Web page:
A Safe & Sound Cloud: 6-Step Plan To Keeping Your Data Secure

I recently visited my eye doctor. When he first saw me he said, “Welcome to the new us. We are in the cloud now.” I asked him what he meant and he replied, “Well I was told to tell our customers and ask our patients if they can see us better here in the cloud. I don’t know exactly what it means.” That started concerning me a lot…That’s my personal data out there!

A lot of us can relate to the above anecdote shared by Dr. Michaela Iorga, Senior Security Technical Lead for Cloud Computing, Chair, Cloud Security Working Group, National Institute of Standards & Technology (NIST) at GovLoop’s “Innovations that Matter: What Are You Talking About? Cloud Edition” event on Wednesday, July 16th.

While many of us are familiar with the term “cloud,” some of us are also probably unsure what the cloud really is, how to implement it safely and what it can do for our government agencies.

The potentials of cloud computing are limitless, Iorga noted. She shared a quotation from cloud pioneer and author of “Cloud First,” Vivek Kundra, that captures the indeterminable future of cloud: “Cloud computing will not just be more innovative than we imagine, it will be more innovative than we can imagine.”

Clearly, it is important to understand cloud as it exists in our world today. The current “shades” of cloud can be viewed from three perspectives, Iorga explained:

  • The Business View: Technology companies and marketing firms see cloud as a commercial opportunity to rake in money.
  • The Cloud Vendor View: The breakthrough of cloud technologies is like finding a pot of gold of the end of a rainbow for these providers.
  • The Security View: From a security standpoint, the cloud looks like a dark and ominous thunderstorm – a visible yet unavoidable threat.

Moving to the cloud is a balancing act of all three perspectives. Iorga explained that we need the business side to drive down costs and cloud vendors to maximize resources and technology. “But that is not enough,” Iorga urged. Security must be incorporated as a vital part of your agency’s cloud plan of action.

There are two primary aspects to develop a strong security protocol for your agency’s transition to the cloud. The first is to make sure everyone is speaking the same language. “Security means different things to different people,” Iorga said.

She used a metaphoric example of the armed forces: Imagine if you asked the Navy, the Army, the Marines and the Air Force to secure a building. Each division has their own ideas and distinctive security methods, which may contradict each other if not communicated properly.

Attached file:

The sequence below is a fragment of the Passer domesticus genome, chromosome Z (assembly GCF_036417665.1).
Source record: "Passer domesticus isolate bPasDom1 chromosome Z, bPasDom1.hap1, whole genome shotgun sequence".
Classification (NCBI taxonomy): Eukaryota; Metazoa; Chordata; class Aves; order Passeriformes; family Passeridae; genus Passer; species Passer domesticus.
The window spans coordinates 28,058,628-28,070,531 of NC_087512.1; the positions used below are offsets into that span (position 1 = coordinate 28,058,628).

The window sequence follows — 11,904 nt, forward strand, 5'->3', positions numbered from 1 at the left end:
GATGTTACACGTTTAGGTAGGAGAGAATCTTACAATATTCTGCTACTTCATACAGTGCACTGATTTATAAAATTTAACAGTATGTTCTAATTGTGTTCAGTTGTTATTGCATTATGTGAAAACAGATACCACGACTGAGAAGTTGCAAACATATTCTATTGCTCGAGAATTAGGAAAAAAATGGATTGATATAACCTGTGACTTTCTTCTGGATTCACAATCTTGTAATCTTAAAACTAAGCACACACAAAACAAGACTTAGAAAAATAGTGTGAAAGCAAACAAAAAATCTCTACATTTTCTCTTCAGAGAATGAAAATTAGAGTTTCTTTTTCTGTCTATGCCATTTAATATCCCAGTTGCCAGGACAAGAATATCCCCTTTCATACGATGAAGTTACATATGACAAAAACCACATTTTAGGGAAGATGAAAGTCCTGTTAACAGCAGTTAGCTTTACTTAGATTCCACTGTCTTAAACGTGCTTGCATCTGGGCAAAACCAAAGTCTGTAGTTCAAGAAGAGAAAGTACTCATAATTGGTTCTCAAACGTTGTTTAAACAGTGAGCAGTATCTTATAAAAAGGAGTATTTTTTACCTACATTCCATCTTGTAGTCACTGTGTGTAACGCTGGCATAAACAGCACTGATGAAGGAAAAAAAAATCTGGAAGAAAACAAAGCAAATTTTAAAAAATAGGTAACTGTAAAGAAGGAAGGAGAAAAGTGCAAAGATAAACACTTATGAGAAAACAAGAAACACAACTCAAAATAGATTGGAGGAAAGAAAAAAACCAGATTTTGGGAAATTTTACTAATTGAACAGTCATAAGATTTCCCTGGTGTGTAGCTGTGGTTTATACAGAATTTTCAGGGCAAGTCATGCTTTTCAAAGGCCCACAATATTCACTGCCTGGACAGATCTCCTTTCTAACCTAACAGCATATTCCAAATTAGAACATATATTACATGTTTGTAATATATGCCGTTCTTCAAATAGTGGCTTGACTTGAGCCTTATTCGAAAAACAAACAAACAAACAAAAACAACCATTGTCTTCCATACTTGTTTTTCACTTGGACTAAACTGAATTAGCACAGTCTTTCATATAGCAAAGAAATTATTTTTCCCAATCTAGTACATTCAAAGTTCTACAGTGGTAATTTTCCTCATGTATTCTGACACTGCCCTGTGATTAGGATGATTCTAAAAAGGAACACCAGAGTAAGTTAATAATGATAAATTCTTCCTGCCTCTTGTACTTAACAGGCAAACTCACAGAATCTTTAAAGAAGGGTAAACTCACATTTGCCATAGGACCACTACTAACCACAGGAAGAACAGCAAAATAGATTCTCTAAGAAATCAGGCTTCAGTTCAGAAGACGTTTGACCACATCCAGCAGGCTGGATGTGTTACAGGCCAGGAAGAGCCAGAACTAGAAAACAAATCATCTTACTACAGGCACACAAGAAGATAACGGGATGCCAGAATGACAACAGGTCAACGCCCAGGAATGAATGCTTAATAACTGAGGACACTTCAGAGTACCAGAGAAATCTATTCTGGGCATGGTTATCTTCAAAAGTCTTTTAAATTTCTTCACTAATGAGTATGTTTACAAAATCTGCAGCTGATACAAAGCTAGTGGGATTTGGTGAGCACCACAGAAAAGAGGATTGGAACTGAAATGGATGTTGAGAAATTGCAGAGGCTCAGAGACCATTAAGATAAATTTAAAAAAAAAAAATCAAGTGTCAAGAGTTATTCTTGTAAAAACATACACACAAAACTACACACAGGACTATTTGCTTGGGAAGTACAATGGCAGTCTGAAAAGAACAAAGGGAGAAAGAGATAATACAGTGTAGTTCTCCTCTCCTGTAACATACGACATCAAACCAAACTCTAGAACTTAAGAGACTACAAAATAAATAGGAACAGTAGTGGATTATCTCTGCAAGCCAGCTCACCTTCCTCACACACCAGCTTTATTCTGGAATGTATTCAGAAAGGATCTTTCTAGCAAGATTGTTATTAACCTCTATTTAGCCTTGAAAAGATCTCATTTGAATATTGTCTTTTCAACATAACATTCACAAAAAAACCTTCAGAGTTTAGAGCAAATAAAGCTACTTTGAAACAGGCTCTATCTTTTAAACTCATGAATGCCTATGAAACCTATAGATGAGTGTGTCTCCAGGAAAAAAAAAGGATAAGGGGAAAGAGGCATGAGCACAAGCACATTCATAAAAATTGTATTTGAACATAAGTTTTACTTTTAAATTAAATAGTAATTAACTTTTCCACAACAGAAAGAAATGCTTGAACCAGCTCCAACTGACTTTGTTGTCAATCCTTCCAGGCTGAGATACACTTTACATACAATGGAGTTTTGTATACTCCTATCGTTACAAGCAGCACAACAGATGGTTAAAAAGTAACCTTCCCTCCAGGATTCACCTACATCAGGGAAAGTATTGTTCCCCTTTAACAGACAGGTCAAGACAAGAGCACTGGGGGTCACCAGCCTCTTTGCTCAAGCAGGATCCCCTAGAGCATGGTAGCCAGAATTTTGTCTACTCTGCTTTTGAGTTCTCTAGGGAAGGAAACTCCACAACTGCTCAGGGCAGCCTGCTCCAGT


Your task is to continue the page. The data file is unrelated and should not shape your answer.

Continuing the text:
The second aspect involves looking at the big picture. It is important to view the entire cloud service and your agency’s entire data infrastructure, platform and services in order to instill an effective security system. As Iorga rhetorically inquired, “If you only look at the pieces of a puzzle, do you know what the puzzle image looks like?”

Iorga suggested following a Risk Management Framework (RMF) to secure your agency’s cloud service and deployment models. She began by laying out the traditional RMF method an organization would typically use when implementing an on-site technology service:

  1. Categorize information system (data)
  2. Select security controls
  3. Implement security controls
  4. Assess security controls
  5. Authorize information system
  6. Monitor security controls, repeat

This framework is valuable, but it is designed for on-site technologies and program implementation. Since both your agency and an off-site cloud service provider manage the cloud, the RMF model must be modified. Many of the security controls are out of your hands.

The level of security required also depends on which cloud service model your agency decides to acquire. Iorga explained that infrastructure-as-a-service (IaaS) provides the most access to customization and control to the agency, while software-as-a-service leaves most of the security controls and access to the cloud provider. Platform-as-a-service (PaaS) falls somewhere between these two extremes.

Given the diversity and of service options, it is important to have an understanding of your data, how your data moves and how your customers use your data before determining your security needs and choosing an appropriate cloud provider.

Iorga ultimately recommended following the Cloud-Adapted Risk Management Framework to. Many of the steps are the same as the traditional RMF, but accounts more appropriately for the cloud’s unique security challenges:

  1. Categorize information system (data)
  2. Identify security requirements, perform risk assessment and select security controls
  3. Select best-fitting cloud architecture
  4. Assess service providers and their controls
  5. Authorize use of service
  6. Monitor security controls (ongoing, near real-time; monitor own controls and negotiate with provider)

Think of this model as a six-step plan to safe and sound cloud implementation. Your agency can ensure a smooth transition by understanding both your agency’s data needs and the various cloud services offerings. Iorga also recommended consulting FedRAMP documentation to determine if a particular cloud service provider meets federal security standards.

Looking for more best practices on how to implementing cloud smoothly and securely at your agency? Check out GovLoop’s recent guide, “Innovations that Matter: How Cloud is Reinventing Government.”

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